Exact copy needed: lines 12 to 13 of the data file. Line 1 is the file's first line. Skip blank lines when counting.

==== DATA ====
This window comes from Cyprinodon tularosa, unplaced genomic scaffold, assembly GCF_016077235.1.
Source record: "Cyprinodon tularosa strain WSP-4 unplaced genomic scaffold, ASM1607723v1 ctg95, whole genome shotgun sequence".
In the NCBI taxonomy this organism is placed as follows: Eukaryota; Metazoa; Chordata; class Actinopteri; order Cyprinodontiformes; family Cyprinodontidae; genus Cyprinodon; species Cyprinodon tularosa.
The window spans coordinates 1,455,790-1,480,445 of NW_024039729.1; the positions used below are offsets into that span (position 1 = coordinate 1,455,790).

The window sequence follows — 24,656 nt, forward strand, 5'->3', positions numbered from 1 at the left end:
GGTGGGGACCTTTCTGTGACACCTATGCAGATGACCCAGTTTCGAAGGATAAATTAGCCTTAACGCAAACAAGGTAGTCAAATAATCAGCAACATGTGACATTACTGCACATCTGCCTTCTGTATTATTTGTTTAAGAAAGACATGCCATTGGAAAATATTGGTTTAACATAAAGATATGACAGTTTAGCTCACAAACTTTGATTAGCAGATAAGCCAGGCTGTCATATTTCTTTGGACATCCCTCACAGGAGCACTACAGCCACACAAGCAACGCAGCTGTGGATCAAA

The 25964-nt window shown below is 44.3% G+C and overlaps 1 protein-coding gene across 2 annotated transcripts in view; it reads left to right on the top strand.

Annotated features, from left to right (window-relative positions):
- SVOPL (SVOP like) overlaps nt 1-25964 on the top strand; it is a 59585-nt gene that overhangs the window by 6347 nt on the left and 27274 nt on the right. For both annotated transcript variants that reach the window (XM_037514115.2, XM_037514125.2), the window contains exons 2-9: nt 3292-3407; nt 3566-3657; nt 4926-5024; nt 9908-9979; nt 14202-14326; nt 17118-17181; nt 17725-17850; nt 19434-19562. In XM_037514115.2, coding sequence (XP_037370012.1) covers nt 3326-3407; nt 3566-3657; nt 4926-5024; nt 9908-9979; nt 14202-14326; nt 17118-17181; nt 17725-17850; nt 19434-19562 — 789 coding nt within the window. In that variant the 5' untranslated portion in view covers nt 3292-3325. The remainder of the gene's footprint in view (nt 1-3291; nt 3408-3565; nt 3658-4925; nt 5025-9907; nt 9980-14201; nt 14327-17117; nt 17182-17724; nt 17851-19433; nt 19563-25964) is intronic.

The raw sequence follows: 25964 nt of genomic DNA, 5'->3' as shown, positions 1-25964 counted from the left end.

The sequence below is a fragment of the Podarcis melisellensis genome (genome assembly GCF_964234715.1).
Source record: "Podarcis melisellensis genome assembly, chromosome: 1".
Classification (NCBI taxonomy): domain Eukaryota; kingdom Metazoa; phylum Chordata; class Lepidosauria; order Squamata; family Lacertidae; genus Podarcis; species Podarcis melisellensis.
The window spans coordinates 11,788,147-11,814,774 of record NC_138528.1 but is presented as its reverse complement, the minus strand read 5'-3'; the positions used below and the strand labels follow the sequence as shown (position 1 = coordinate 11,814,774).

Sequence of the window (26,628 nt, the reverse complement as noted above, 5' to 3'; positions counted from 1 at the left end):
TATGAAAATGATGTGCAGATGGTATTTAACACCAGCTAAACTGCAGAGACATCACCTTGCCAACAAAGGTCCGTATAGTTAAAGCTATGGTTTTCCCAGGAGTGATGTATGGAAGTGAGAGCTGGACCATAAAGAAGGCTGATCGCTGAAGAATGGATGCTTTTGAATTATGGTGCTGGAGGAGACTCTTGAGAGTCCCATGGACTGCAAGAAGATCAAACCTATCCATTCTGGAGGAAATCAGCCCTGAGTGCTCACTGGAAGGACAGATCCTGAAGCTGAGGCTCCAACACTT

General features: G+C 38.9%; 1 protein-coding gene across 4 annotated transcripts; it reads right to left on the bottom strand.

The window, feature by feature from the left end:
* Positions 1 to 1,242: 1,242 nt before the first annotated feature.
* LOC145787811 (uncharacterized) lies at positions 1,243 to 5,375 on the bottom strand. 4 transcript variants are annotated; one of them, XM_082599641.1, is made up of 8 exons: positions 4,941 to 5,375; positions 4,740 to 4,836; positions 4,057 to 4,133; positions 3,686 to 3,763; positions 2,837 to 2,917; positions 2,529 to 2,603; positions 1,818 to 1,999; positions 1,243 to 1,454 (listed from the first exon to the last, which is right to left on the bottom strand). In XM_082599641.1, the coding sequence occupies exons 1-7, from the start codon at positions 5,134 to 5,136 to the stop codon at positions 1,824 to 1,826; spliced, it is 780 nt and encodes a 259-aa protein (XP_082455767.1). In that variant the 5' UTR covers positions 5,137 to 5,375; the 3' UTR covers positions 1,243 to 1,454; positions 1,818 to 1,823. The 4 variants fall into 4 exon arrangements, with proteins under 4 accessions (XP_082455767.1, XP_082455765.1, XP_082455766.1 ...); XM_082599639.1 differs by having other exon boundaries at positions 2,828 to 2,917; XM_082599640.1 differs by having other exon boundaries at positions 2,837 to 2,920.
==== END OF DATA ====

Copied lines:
Source record: "Podarcis melisellensis genome assembly, chromosome: 1".
Classification (NCBI taxonomy): domain Eukaryota; kingdom Metazoa; phylum Chordata; class Lepidosauria; order Squamata; family Lacertidae; genus Podarcis; species Podarcis melisellensis.